Recently, Congress has debated whether to expand access to respite care, which is a crucial service for many people. If this bill becomes a law, this will deliver some much need relief for individuals who provide caregiving services.

Respite care is a type of short-term relief for primary caregivers. This short-term relief could be for a few hours, days or weeks. The location maybe at their residence as well as in a facility or center. The respite care can also be in response to an emergency situation or planned. In summary, these services include, meal preparation, general supervision as well as hands-on assistance with personal care.

Lawmakers in Congress have presented bills both the House of Representatives and the Senate that would expand access to respite care. Members of Congress are pushing ahead with a plan that would increase federal funding for families. In particular, this is to help families of those with developmental and physical disabilities.

The House passed a similar version of the bill last year. The renewal of the bill would provide $200 million over five years in order to improve respite care services. The Senate approved their own version of the bill in February. The bill is known as the Lifespan Respite Care Reauthorization Act of 2019 or S.995. The Senate bill would authorize $50 million to be allocated to the Lifespan Respite Care Program.

The program is designed as a nationwide system of community-based respite care services with the funding stretching over the next five years. Congress needs to renew the existing respite law which was signed in 2006. In previous years, respite programs had only received $2.5 million per year.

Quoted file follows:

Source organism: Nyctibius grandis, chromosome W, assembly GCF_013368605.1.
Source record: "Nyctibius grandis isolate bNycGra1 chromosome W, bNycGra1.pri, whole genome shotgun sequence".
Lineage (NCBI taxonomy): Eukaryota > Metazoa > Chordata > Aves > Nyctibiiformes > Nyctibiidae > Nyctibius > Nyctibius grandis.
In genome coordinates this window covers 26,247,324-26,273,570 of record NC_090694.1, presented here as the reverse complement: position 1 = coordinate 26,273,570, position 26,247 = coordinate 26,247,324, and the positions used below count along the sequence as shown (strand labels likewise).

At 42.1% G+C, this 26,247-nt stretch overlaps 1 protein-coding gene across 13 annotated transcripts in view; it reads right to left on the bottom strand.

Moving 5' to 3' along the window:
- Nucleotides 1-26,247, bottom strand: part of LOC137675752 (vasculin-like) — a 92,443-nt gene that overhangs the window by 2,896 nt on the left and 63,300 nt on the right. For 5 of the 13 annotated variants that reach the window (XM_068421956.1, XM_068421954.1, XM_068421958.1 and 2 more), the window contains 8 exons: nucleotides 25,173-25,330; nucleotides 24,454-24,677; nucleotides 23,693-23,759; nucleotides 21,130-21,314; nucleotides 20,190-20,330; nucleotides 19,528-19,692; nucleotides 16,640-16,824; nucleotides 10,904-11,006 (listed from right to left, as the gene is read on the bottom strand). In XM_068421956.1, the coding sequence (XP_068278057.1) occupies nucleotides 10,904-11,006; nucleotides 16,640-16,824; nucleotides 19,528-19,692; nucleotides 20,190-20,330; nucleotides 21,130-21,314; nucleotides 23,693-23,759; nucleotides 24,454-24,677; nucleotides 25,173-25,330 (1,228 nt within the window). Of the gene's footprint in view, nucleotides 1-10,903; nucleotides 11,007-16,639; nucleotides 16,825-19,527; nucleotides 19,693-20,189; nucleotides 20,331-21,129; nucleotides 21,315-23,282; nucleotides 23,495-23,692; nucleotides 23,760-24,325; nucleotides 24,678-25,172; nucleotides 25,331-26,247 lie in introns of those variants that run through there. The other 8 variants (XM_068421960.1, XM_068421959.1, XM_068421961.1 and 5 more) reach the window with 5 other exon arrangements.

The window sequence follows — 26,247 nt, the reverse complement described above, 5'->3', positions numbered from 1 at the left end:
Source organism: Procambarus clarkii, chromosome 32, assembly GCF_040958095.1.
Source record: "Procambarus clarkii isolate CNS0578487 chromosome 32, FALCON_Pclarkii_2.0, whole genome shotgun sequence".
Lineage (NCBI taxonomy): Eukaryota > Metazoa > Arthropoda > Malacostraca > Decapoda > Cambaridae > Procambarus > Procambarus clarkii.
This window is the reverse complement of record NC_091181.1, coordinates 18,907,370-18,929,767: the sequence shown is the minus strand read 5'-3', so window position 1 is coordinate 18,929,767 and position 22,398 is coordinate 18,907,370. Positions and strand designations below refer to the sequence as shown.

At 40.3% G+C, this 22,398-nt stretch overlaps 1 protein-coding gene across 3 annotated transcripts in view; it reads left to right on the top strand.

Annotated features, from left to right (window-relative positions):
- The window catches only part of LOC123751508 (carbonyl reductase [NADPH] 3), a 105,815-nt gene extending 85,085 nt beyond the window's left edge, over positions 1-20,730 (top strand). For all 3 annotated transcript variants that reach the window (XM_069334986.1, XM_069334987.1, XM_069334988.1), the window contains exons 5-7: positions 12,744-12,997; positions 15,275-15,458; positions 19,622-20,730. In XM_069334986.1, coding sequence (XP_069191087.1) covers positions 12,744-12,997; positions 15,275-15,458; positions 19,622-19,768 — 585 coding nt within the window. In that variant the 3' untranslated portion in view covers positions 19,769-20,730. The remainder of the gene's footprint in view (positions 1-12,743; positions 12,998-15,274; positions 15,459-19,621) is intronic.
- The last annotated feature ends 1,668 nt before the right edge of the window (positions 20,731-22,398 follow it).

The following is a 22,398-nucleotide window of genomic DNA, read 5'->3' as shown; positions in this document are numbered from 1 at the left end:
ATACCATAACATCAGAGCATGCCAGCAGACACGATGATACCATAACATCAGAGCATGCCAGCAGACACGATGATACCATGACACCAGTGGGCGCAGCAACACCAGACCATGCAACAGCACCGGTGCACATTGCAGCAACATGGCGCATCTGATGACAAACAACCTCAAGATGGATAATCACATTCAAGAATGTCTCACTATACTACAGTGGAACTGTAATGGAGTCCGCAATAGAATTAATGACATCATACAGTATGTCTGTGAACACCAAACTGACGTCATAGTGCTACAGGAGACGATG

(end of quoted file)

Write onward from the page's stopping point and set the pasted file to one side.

As of 2020, the Federal government has allocated grants to 37 states as well as the District of Columbia. These grants were intended to better coordinate the use of resources and optimize the delivery of services. The funding also provides training for respite support staff as well as other family caregivers.

Supporters of the Senate version of the bill state that there are roughly 45 million family caregivers for individuals with developmental disabilities in the United States. These caregivers deliver about $470 billion annually in uncompensated personal care services.

Once funding is reauthorized, the new act will permit states programs to provide reduced or free respite services to families who qualify for the service. Most states offer their own versions of respite care programs for qualifying individuals. However, many people are not aware that these programs even exist. According to members of Congress, roughly 85 percent of all caregivers in the U.S. never gain access to respite services.

Federal officials have stated that passage of the bill will give “family caregivers and their loved ones the support they need by ensuring that quality respite is available and accessible.”

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